11. Reckless

I want to be crazy. Thrilling. Unpredictable. I want to keep you guessing, keep your heart pounding, and your blood rushing.

12. Philanthropic

I want to give.

13. Philosophical

I want to ask the tough questions that get you thinking about the purpose of our beating hearts.

14. Loving

When my name is spoken, I want my tenderness to come to mind.

15. Quaintrelle

I want my passion to ooze out of me.

16. Belesprit

I want to be quick. Witty. Always on my toes.

17. Conscientious

I want to always be thinking of others.

18. Passionate

...and I want people to know what my passions are.

19. Alluring

I want to be a woman who draws people in.

20. Kind

Simply put, I want to be pleasant and kind.

21. Selcouth

Even if you've known me your whole life, I want strange, yet marvelous. Rare and wondrous.

22. Pierian

From the way I move to the way I speak, I want to be poetic.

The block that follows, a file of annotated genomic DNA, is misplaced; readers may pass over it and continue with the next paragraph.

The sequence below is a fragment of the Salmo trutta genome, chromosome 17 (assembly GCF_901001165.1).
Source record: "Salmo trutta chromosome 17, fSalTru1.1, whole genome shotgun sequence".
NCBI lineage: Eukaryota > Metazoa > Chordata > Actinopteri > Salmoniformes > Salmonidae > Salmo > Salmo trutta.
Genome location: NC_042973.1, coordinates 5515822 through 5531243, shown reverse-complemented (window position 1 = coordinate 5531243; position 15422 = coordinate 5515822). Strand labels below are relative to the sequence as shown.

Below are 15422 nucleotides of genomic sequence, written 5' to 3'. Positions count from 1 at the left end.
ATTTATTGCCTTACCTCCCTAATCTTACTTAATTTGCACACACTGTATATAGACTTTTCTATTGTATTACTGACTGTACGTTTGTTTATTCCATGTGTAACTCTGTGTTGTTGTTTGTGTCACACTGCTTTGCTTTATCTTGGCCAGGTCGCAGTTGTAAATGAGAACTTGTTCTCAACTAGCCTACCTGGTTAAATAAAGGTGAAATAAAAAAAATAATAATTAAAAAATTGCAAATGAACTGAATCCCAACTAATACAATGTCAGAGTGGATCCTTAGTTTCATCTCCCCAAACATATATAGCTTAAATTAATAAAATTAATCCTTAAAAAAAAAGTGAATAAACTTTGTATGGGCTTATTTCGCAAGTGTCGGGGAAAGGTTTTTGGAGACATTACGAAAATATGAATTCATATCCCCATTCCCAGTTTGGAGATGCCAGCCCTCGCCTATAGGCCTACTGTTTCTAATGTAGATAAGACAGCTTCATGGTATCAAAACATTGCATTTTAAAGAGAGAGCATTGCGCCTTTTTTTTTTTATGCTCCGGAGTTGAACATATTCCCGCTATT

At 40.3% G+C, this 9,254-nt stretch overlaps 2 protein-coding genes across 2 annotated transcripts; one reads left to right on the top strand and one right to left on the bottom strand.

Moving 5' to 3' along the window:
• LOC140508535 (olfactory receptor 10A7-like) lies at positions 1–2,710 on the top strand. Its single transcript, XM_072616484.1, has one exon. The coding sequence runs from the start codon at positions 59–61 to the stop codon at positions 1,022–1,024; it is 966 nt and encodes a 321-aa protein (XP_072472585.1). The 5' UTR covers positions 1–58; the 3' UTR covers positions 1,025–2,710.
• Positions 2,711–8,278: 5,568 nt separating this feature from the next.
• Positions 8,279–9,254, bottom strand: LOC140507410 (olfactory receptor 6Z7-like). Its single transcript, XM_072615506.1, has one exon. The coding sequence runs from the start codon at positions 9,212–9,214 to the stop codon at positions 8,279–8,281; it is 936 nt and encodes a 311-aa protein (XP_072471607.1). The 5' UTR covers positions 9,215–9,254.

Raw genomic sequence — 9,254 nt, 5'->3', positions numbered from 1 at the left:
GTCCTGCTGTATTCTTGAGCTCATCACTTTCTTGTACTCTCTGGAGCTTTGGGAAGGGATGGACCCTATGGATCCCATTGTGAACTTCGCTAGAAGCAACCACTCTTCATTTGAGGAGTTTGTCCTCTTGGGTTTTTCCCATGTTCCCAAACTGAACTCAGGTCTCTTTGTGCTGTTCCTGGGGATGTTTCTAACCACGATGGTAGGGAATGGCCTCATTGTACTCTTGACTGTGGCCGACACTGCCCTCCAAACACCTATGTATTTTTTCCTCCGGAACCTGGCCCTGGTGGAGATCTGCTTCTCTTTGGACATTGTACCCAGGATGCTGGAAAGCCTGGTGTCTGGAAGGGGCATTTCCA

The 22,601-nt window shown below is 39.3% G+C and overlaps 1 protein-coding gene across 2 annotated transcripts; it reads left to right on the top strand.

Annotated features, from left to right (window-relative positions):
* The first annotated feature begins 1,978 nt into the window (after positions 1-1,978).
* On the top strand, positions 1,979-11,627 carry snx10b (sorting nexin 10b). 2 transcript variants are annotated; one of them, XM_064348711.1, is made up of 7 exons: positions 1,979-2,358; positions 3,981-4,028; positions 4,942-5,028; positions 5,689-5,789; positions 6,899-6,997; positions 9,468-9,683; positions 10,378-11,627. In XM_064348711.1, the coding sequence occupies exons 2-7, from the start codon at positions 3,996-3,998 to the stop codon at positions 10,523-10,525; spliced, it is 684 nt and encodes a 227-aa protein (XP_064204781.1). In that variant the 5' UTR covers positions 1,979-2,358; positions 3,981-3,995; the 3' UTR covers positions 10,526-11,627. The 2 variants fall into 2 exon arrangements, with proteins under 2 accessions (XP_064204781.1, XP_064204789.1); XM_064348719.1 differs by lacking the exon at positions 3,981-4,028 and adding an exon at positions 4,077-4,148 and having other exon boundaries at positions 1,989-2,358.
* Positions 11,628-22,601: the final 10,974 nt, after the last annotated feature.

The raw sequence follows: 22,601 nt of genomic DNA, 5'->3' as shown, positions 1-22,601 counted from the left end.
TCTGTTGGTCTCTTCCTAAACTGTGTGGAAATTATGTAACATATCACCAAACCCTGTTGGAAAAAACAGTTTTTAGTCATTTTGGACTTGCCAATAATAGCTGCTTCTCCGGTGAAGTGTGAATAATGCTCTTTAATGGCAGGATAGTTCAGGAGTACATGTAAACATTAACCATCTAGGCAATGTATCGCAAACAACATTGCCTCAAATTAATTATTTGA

23. Esoteric

Do not mistake this. I do not want to be misunderstood. But rather I'd like to keep my circle small and close. I don't want to be an average, everyday person.

24. Authentic

I don't want anyone to ever question whether I am being genuine or telling the truth.

25. Novaturient

..about my own life. I never want to settle for good enough. Instead I always want to seek to make a positive change.

26. Observant

I want to take all of life in.

27. Peart

I want to be honestly in good spirits at all times.

28. Romantic

Sure, I want to be a little old school in this sense.

29. Elysian

I want to give you the same feeling that you get in paradise.

30. Curious

And I never want to stop searching for answers.
Cover Image Credit: Favim

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My Love-Hate Relationship with Starbucks